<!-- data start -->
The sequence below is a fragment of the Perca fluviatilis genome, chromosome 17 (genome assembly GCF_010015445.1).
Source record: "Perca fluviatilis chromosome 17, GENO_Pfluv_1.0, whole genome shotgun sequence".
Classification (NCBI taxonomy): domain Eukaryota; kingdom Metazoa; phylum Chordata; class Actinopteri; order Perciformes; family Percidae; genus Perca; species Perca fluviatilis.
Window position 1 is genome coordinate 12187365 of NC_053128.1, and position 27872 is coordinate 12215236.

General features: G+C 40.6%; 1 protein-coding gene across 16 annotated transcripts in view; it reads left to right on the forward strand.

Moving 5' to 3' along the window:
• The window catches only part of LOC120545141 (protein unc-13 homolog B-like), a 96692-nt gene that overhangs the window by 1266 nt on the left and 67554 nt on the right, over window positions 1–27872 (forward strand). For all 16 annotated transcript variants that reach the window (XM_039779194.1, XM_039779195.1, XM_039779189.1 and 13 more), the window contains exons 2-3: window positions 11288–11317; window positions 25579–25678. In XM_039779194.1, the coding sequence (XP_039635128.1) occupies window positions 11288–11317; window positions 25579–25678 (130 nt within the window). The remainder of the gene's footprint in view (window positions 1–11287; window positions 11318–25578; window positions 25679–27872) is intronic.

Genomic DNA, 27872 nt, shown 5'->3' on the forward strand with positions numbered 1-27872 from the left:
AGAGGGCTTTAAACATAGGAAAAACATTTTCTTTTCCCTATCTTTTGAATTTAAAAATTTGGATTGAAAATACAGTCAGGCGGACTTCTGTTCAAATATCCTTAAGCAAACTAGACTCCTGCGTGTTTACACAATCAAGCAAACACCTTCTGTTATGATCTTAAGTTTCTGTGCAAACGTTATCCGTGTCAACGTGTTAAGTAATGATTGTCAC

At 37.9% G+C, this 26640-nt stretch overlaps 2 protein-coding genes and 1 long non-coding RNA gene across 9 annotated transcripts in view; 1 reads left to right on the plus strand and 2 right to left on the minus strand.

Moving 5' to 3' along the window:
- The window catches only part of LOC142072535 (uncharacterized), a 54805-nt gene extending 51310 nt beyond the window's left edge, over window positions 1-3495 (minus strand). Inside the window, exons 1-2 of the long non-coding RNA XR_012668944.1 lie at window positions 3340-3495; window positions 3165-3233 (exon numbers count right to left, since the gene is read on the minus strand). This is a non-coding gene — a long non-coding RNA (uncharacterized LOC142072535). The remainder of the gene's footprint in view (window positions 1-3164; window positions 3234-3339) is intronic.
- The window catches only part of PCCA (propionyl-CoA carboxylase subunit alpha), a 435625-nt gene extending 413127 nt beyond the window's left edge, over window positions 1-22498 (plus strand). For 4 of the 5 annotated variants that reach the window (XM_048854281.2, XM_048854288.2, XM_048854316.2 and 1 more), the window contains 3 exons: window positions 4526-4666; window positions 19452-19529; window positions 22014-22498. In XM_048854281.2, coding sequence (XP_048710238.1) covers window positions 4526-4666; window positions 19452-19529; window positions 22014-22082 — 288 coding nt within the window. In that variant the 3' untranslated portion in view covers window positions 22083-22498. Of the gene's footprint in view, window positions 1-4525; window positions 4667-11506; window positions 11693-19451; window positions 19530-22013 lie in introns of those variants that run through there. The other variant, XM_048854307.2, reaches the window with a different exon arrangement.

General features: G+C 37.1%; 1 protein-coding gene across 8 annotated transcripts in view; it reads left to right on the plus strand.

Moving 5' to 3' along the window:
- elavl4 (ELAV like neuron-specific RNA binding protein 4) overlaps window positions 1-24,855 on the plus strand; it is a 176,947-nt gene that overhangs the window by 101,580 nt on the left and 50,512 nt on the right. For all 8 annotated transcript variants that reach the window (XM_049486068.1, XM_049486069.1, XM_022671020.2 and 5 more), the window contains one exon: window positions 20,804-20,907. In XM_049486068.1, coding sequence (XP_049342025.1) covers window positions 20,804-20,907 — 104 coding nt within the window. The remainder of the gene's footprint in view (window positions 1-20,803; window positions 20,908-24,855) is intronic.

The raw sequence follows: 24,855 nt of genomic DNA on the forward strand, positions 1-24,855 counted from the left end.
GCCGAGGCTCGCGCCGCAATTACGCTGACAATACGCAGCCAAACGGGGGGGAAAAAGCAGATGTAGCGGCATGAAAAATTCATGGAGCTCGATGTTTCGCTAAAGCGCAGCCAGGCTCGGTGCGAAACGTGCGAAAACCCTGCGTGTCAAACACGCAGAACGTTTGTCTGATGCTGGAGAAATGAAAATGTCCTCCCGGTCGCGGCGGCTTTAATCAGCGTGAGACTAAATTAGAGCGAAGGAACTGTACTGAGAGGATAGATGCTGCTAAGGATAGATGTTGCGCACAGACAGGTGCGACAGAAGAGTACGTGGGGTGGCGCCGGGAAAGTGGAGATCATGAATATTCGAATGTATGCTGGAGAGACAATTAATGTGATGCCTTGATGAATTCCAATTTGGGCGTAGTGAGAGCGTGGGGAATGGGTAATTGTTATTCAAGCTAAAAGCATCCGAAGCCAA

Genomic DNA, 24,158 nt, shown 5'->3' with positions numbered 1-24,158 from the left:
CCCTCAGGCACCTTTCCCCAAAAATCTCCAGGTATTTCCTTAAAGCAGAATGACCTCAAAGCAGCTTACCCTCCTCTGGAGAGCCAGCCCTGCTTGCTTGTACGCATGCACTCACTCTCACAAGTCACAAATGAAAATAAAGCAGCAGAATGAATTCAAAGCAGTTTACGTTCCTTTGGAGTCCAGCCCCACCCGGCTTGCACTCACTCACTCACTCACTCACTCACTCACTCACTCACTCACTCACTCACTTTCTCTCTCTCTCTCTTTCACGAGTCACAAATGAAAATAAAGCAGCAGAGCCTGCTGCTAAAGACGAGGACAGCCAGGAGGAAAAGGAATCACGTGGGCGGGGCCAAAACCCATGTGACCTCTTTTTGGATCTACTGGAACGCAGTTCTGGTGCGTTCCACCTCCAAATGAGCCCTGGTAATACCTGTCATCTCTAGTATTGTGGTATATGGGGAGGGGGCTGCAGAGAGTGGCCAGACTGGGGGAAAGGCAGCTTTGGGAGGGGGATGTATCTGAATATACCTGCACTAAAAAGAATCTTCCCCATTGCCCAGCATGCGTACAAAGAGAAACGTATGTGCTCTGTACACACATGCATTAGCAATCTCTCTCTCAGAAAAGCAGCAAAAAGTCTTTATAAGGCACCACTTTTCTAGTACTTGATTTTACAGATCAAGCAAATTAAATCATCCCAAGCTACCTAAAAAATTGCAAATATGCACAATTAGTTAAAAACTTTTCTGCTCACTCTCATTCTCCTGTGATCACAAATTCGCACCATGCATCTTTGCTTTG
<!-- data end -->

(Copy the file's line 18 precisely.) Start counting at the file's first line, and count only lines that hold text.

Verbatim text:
GCCGAGGCTCGCGCCGCAATTACGCTGACAATACGCAGCCAAACGGGGGGGAAAAAGCAGATGTAGCGGCATGAAAAATTCATGGAGCTCGATGTTTCGCTAAAGCGCAGCCAGGCTCGGTGCGAAACGTGCGAAAACCCTGCGTGTCAAACACGCAGAACGTTTGTCTGATGCTGGAGAAATGAAAATGTCCTCCCGGTCGCGGCGGCTTTAATCAGCGTGAGACTAAATTAGAGCGAAGGAACTGTACTGAGAGGATAGATGCTGCTAAGGATAGATGTTGCGCACAGACAGGTGCGACAGAAGAGTACGTGGGGTGGCGCCGGGAAAGTGGAGATCATGAATATTCGAATGTATGCTGGAGAGACAATTAATGTGATGCCTTGATGAATTCCAATTTGGGCGTAGTGAGAGCGTGGGGAATGGGTAATTGTTATTCAAGCTAAAAGCATCCGAAGCCAA